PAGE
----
Roman Coin for a “Butcher Bird”
Eurasian Red-Backed Shrike
I must have been aged 14 at the time, looking down near the blade of the spade I was using, when I spotted a large round object in the soil. It was dirty black, except for a distinctive blue-green patina caused by its copper composition. It was heavy and I could see the vague outline of an official-looking head. I was asked to show it to a curator employed at the York Castle Museum who lived nearby, and who told me it was a Roman artifact.
He was enthusiastic. He wanted my discovery as an exhibit for the Museum and was willing to exchange it for a stuffed red-backed shrike displayed inside a glass cabinet (a species belonging to a genus known as “butcher birds” for their grisly habit of impaling their prey – such as insects, small birds, voles and lizards – onto thorn bushes prior to eating from their “larder”). There was a date on the back of the case; I recall it was 1908. Despite its age, the bird still possessed its bright russet-brown upper parts, dove-grey head, black bandit mask, white throat and underparts tinged pink. Its hooked beak looked threatening and its long tail feathers were fanned for display. I had not seen one before, only its larger cousin, the great grey shrike, and therefore I was easily persuaded.
Eurasian Great Grey Shrike
During the late 1950s , these small birds-of-prey (slightly larger but slimmer than a house sparrow) were relatively widespread though not common, but by 1989 the species had ceased breeding in Britain altogether. A 1958 York report says “this bird has declined considerably but at no time during the past 80 years can it be said to be common”. Today they are on Britain’s “red list” of endangered bird species. An estimated 250 are estimated to migrate along Britain’s east and south coasts, during May and June, traveling north, and in August to October, moving south from Scandinavia to winter in South Africa. Habitat destruction (scrub clearance), wet weather affecting the birds’ supply of large flying insects, egg collecting (its eggs have attractive markings) and even the continuing catching and caging of red-backed shrikes are believed to have contributed to the species decline over recent decades.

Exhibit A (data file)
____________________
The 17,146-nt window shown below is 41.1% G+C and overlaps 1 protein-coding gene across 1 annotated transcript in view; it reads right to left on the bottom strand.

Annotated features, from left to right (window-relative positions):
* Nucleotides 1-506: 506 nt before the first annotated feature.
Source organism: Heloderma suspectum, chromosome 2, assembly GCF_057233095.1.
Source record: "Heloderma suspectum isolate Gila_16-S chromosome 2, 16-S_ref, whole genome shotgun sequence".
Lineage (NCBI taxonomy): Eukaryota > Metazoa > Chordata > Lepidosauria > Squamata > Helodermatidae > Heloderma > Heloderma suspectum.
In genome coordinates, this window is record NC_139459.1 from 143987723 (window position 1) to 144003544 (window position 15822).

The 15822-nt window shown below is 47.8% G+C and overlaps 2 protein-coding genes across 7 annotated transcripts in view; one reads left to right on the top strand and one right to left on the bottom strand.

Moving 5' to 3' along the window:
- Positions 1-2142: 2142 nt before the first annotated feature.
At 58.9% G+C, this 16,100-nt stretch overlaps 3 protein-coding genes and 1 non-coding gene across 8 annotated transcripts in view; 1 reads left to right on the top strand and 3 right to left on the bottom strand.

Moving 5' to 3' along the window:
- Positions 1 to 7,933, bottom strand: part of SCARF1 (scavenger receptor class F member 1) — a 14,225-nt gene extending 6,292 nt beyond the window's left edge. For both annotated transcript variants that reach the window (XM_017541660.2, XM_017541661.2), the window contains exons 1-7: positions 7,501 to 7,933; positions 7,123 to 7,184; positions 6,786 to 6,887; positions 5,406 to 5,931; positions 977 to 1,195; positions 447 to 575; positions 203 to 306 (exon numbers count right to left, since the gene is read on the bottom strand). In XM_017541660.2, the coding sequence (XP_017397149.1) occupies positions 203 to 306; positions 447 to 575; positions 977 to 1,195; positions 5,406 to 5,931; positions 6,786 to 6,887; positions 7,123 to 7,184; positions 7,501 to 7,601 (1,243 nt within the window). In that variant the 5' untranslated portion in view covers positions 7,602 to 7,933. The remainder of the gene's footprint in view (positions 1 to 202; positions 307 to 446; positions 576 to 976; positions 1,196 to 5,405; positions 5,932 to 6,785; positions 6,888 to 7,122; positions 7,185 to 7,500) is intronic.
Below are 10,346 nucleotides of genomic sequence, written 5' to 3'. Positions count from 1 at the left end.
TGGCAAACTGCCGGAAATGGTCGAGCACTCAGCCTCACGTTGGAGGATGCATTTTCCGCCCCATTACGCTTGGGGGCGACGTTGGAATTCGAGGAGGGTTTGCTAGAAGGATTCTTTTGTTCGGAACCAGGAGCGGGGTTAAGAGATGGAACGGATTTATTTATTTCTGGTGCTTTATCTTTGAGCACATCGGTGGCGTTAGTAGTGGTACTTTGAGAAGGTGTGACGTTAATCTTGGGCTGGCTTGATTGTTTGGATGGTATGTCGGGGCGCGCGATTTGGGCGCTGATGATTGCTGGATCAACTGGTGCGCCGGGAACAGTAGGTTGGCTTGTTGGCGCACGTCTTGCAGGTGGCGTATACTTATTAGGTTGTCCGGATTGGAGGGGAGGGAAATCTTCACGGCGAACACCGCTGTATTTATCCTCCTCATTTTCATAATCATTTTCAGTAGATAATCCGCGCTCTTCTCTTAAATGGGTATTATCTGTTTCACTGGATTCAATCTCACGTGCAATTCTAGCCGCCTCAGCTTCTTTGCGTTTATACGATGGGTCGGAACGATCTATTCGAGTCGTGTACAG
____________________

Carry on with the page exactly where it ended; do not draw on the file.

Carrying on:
US Northern Shrike
Suffice to say, I am still waiting to see a living red-backed shrike. Here in North America we have two varieties although they can easily be confused with one another – the most widespread species is the northern shrike, once considered to be a subspecies of the great grey shrike, which breeds in the remote north of Canada/Alaska but winters in the northern US; the Loggerhead shrike is similar-looking but smaller, and more typically seen in the southern states but migrates north and breeds in southern Canada and just south of the border. There are, however, a few vagrant shrikes from central Asia that show up along the west coast of the United States that can add to the confusion. For example, in 2015, a hybrid red-backed shrike turned up along the Mendocino coast, California, and attracted substantial attention.
US Loggerhead Shrike
It seems a shame that red-backed shrikes have suffered a series of persecutions, mainly from humans because of their appearance and that of their eggs. Both have been collected, with adult birds ending up stuffed in glass cages, but fortunately these practices are now illegal in both Britain and North America. As far as I can determine, the bird was spared from the “plume trade” when birds were caught and killed so that their feathers could end up in the millinery trade. Magpies, ospreys, great crested grebes, cedar waxwings, and snowy and white egrets are just a few examples of species taken by the trade. In the late 1800’s as many as 5 million birds a year were killed for their feathers.